Brazil sends bad market signal scalping Vale’s CEO
— The author is a Reuters Breakingviews columnist. The opinions expressed are his own —
By Rob Cox
Last week’s ouster of Vale SA’s chief executive sends a terrible signal to the markets about the Brazilian government’s intentions. Roger Agnelli resisted the state’s designs to push the $180 billion mining group into lower-return, if labor intensive, activities. With President Dilma Rousseff’s government forcing his departure, investors must brace for a strategy that favors jobs over profit – think Pemex instead of BHP Billiton.
Tensions between Vale and Brasilia predated Ms. Rousseff’s 2010 electoral victory. She is merely finishing off a mission, begun by her predecessor Luiz Inacio Lula da Silva, of using Vale and other Brazilian companies such as energy giant Petrobras, as instruments of social policy.
This has manifested itself in numerous ways. While Vale excels at mining and processing iron ore, it has been pressured into producing steel. Vale did so, on the margins. For shareholders that’s just as well as there is no discernible market, or competitive advantage, for Brazilian steel. But its efforts haven’t been deemed sufficient for a government wanting full employment and industrial self-sufficiency.
Vale has also come under fire for not sourcing enough of its spending domestically. For instance, though it says it has the world’s second-largest shipping fleet it often procures vessels outside of Brazil. From the perspective of investors, that’s fine if it means Vale is getting the best value. The government would naturally rather see Brazilian shipyards receiving all the business, putting voters to work.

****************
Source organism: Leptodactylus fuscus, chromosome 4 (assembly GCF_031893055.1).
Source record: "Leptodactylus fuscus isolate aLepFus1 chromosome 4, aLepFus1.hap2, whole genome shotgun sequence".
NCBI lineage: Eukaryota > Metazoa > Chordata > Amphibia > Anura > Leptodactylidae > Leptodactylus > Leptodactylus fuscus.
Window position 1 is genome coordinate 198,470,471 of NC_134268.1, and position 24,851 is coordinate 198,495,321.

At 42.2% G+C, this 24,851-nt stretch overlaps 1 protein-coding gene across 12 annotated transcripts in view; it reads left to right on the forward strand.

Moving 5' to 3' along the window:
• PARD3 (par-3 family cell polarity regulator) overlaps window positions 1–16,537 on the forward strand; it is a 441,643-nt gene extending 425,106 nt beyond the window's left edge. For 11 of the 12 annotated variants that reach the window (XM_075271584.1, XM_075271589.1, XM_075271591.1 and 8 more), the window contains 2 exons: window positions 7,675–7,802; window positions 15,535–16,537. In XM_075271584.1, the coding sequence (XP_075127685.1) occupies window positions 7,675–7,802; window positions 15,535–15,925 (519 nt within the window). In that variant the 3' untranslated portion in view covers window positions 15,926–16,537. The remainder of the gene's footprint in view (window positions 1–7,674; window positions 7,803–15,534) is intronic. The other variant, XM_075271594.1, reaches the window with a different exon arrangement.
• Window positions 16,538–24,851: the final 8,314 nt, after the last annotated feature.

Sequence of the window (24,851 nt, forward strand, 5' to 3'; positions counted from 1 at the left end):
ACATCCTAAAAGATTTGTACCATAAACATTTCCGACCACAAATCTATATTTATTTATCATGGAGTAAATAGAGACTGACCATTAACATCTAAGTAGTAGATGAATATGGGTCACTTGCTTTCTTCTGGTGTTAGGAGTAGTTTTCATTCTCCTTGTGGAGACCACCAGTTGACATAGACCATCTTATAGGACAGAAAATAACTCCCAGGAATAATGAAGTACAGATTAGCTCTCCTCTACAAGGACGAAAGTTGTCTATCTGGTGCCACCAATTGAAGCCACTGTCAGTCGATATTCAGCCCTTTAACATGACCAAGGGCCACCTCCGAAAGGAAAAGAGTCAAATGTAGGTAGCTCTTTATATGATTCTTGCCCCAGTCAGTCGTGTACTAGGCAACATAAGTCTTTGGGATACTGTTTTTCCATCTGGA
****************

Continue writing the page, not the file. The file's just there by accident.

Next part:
Mr. Agnelli balanced well the competing desires of shareholders and government. Vale today employs 160,000 and has seen its value double in the past half-decade to $180 billion. Its shares have performed nearly as well as those of BHP, the Anglo-Australian mining kahuna, and bested those of rival Rio Tinto. Its swelling profits have created billions in tax revenues for the state.
The company’s controlling shareholder group, Valepar, has a majority vote though a minority economic stake. Its other, non-government, members, including bank pension funds, can certainly influence the choice of Mr. Agnelli’s replacement, which could come Monday. But with the genie of state meddling already out of the bottle, shareholders should prepare for their future interests to come second.